Dina Wadia, Mohammad Ali Jinnah’s estranged daughter, passes away at 98

Mohammad Ali Jinnah was shocked when Dina Wadia informed him at the age of 17 that she intended to marry Neville Wadia, the scion of an equally illustrious Parsi family in the textile business. Top News

Dina Wadia, the only child of Pakistan founder Mohammed Ali Jinnah, passed away at her home in New York Thursday. She was 98.

She was the mother of leading Parsi businessman Nusli Wadia who heads the Wadia Group which owns Bombay Dyeing, Britannia Industries and Go Air and is often described as India’s corporate samurai for his propensity to get involved in high power corporate disputes.

Jinnah’s marriage to 16-year-old Ruttie Petit at the age of 42 scandalised Bombay society in the early 20th century. Ruttie was the only daughter of Sir Dinshaw Petit, the aristocratic Parsi Baronet, whose family was one of the first to open textile mills in Bombay and was renowned for charities. The Parsi community was up in arms at the impulsive and romantic Ruttie’s elopement and conversion. She was excommunicated from the community for all practical purposes.

Author Sheela Reddy, in her recent book Mr and Mrs Jinnah, writes: “A strange flaw in Ruttie’s warm and affectionate personality was that she paid little attention to her only daughter, leaving her at home with nannies and maids.’’ In fact, Ruttie’s daughter was so ignored that she was not given a proper name till she was 10. Her mother passed away in tragic circumstances at the age of 29.

Dina was the product of a doomed marriage of complete opposites. Jinnah, who was almost as old as Ruttie’s father, was dour, proud, withdrawn, cautious and from a conservative Khoja Muslim family. Ruttie was pampered, impulsive, emotional, extravagant and reckless.

After his wife’s death, Jinnah became increasingly orthodox and preoccupied with his mission to carve out from India a separate Muslim majority country, Pakistan. He permitted Dina’s grandmother, Dinbai Petit, to have a major say in the upbringing of his daughter and even permitted the child to take her grandmother’s name. Despite the early tragedy in her life, Dina had, according to friends, a happy childhood and a friendly, warm and kindly disposition. She was brought up in a largely Parsi milieu.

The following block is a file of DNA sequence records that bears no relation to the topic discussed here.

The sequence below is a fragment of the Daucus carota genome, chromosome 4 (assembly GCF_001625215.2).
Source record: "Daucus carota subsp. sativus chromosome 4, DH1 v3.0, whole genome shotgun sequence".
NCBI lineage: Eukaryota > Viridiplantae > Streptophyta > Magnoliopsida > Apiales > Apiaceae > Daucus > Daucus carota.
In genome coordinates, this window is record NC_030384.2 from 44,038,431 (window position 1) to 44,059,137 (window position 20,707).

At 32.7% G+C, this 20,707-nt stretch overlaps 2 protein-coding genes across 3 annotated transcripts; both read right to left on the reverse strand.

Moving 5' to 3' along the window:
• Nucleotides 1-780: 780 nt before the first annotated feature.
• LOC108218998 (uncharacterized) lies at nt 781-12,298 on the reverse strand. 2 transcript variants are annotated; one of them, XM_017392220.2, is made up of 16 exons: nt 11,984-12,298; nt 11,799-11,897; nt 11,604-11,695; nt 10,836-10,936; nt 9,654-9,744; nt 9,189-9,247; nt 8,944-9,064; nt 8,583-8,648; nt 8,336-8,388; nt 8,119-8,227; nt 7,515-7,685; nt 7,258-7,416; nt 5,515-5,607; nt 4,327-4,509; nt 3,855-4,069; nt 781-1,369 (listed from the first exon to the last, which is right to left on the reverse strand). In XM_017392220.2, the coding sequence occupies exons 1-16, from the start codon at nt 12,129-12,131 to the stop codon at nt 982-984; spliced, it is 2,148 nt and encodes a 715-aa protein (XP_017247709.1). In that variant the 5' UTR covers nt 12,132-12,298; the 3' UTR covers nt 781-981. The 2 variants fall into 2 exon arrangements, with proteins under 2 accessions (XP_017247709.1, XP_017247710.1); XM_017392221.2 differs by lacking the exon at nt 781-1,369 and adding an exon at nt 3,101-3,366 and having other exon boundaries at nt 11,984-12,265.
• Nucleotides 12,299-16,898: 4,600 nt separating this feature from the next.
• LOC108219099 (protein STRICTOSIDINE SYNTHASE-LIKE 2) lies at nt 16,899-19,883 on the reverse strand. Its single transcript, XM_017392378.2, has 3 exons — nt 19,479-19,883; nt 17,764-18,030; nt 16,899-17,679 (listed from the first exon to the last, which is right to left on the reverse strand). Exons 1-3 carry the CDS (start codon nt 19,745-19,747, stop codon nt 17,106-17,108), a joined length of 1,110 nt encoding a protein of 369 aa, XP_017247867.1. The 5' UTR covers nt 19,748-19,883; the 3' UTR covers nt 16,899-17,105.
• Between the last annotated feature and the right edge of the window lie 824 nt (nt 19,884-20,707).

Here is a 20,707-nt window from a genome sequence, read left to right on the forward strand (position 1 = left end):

Jinnah was shocked when she informed him at the age of 17 that she intended to marry Neville Wadia, the scion of an equally illustrious Parsi family in the textile business. According to Jinnah’s one-time junior, the late Justice Mahommed Currim Chagla, Jinnah scolded his daughter and told her that there were millions of Muslim boys in India and she could have anyone she chose. Dina, who was more than a match for her father, replied, “Father, there were millions of Muslim girls in India. Why did you not marry one of them?’’

For Jinnah, the marriage was a major political embarrassment. He became permanently estranged from his daughter and her family. Before leaving for the soon-to-be-formed Pakistan, he met his daughter for the last time along with her son Nusli and her daughter Diana. Dina made a trip to Pakistan in 2003, the first time since his funeral, to visit her father’s grave along with her son and two grandsons, Ness and Jeh. It came as a shock to most Pakistanis to discover that the descendants of the Quaid-e-Azam were in fact Parsis living in India, since it was kept a closely guarded secret by the Pakistani authorities for many years.

In her later years, Dina lived mostly in New York though she made an annual trip to Mumbai to meet her family and friends. She was extremely close to son Nusli who visited her often.

Incidentally, Dina was fighting a suit in court to claim legal possession of South Court on Malabar Hill, now usually referred to as Jinnah House. Valued at over $400 million, the stately bungalow, badly in need of repairs, has historical significance for the sub-continent since Jinnah, and met there before the formation of Pakistan.

After Jinnah’s death, the Pakistan government wanted the property handed over to it. The Indian government pointed out that in his will Jinnah left the property to his sister Fatima who had also passed away. Dina Wadia’s counsel’s contention is that since Jinnah was a Khoja Muslim, a community, which follows Hindu law and not Shariat, Dina, as his daughter and an Indian citizen, was the rightful heir to the property.

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